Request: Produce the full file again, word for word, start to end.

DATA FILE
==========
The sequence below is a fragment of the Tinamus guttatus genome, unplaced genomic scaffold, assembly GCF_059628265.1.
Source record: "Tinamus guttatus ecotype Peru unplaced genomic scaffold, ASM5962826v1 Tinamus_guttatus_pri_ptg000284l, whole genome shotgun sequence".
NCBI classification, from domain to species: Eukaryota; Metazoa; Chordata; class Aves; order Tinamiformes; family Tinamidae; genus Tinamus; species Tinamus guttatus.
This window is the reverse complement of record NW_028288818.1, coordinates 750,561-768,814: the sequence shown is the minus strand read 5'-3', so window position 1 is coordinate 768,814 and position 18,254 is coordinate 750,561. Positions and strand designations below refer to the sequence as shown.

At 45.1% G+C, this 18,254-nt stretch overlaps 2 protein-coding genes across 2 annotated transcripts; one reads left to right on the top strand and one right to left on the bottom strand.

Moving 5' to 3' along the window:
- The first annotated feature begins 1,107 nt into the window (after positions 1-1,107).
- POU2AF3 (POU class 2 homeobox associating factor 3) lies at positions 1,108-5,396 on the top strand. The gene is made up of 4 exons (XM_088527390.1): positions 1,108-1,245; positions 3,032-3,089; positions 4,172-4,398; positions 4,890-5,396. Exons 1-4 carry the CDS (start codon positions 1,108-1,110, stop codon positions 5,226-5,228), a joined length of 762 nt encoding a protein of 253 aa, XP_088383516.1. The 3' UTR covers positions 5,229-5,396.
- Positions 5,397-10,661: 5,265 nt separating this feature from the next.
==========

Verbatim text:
The sequence below is a fragment of the Tinamus guttatus genome, unplaced genomic scaffold, assembly GCF_059628265.1.
Source record: "Tinamus guttatus ecotype Peru unplaced genomic scaffold, ASM5962826v1 Tinamus_guttatus_pri_ptg000284l, whole genome shotgun sequence".
NCBI classification, from domain to species: Eukaryota; Metazoa; Chordata; class Aves; order Tinamiformes; family Tinamidae; genus Tinamus; species Tinamus guttatus.
This window is the reverse complement of record NW_028288818.1, coordinates 750,561-768,814: the sequence shown is the minus strand read 5'-3', so window position 1 is coordinate 768,814 and position 18,254 is coordinate 750,561. Positions and strand designations below refer to the sequence as shown.

At 45.1% G+C, this 18,254-nt stretch overlaps 2 protein-coding genes across 2 annotated transcripts; one reads left to right on the top strand and one right to left on the bottom strand.

Moving 5' to 3' along the window:
- The first annotated feature begins 1,107 nt into the window (after positions 1-1,107).
- POU2AF3 (POU class 2 homeobox associating factor 3) lies at positions 1,108-5,396 on the top strand. The gene is made up of 4 exons (XM_088527390.1): positions 1,108-1,245; positions 3,032-3,089; positions 4,172-4,398; positions 4,890-5,396. Exons 1-4 carry the CDS (start codon positions 1,108-1,110, stop codon positions 5,226-5,228), a joined length of 762 nt encoding a protein of 253 aa, XP_088383516.1. The 3' UTR covers positions 5,229-5,396.
- Positions 5,397-10,661: 5,265 nt separating this feature from the next.